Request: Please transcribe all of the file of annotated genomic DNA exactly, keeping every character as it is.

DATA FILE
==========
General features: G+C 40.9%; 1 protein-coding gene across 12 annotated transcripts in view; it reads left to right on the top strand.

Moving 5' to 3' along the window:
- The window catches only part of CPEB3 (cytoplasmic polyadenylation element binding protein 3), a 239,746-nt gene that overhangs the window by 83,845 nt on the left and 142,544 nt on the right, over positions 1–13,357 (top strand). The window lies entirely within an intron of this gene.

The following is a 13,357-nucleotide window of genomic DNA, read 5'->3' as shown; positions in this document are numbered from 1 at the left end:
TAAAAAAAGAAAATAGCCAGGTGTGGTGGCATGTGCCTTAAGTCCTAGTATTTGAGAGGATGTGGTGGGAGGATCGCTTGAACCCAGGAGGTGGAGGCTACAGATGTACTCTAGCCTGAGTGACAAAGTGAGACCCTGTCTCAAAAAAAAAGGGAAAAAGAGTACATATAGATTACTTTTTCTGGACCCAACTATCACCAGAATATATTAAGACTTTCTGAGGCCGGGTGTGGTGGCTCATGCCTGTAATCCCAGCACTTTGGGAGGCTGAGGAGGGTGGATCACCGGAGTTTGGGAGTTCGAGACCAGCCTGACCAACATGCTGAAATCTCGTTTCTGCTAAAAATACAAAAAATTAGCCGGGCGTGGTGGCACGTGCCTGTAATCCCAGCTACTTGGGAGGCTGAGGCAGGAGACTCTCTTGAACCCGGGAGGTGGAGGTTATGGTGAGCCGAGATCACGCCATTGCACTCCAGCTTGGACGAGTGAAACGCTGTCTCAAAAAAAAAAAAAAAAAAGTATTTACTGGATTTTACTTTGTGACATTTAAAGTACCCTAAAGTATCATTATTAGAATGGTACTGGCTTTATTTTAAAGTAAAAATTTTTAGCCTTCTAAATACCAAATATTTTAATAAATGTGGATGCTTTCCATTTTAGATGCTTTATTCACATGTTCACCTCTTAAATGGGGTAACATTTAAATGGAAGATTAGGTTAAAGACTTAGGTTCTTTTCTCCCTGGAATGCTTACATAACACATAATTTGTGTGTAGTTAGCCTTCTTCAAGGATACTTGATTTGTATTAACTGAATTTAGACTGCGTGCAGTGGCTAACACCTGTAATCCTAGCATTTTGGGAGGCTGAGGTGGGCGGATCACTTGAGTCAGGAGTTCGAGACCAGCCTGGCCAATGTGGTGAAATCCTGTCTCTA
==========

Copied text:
General features: G+C 40.9%; 1 protein-coding gene across 12 annotated transcripts in view; it reads left to right on the top strand.

Moving 5' to 3' along the window:
- The window catches only part of CPEB3 (cytoplasmic polyadenylation element binding protein 3), a 239,746-nt gene that overhangs the window by 83,845 nt on the left and 142,544 nt on the right, over positions 1–13,357 (top strand). The window lies entirely within an intron of this gene.

The following is a 13,357-nucleotide window of genomic DNA, read 5'->3' as shown; positions in this document are numbered from 1 at the left end:
TAAAAAAAGAAAATAGCCAGGTGTGGTGGCATGTGCCTTAAGTCCTAGTATTTGAGAGGATGTGGTGGGAGGATCGCTTGAACCCAGGAGGTGGAGGCTACAGATGTACTCTAGCCTGAGTGACAAAGTGAGACCCTGTCTCAAAAAAAAAGGGAAAAAGAGTACATATAGATTACTTTTTCTGGACCCAACTATCACCAGAATATATTAAGACTTTCTGAGGCCGGGTGTGGTGGCTCATGCCTGTAATCCCAGCACTTTGGGAGGCTGAGGAGGGTGGATCACCGGAGTTTGGGAGTTCGAGACCAGCCTGACCAACATGCTGAAATCTCGTTTCTGCTAAAAATACAAAAAATTAGCCGGGCGTGGTGGCACGTGCCTGTAATCCCAGCTACTTGGGAGGCTGAGGCAGGAGACTCTCTTGAACCCGGGAGGTGGAGGTTATGGTGAGCCGAGATCACGCCATTGCACTCCAGCTTGGACGAGTGAAACGCTGTCTCAAAAAAAAAAAAAAAAAAGTATTTACTGGATTTTACTTTGTGACATTTAAAGTACCCTAAAGTATCATTATTAGAATGGTACTGGCTTTATTTTAAAGTAAAAATTTTTAGCCTTCTAAATACCAAATATTTTAATAAATGTGGATGCTTTCCATTTTAGATGCTTTATTCACATGTTCACCTCTTAAATGGGGTAACATTTAAATGGAAGATTAGGTTAAAGACTTAGGTTCTTTTCTCCCTGGAATGCTTACATAACACATAATTTGTGTGTAGTTAGCCTTCTTCAAGGATACTTGATTTGTATTAACTGAATTTAGACTGCGTGCAGTGGCTAACACCTGTAATCCTAGCATTTTGGGAGGCTGAGGTGGGCGGATCACTTGAGTCAGGAGTTCGAGACCAGCCTGGCCAATGTGGTGAAATCCTGTCTCTA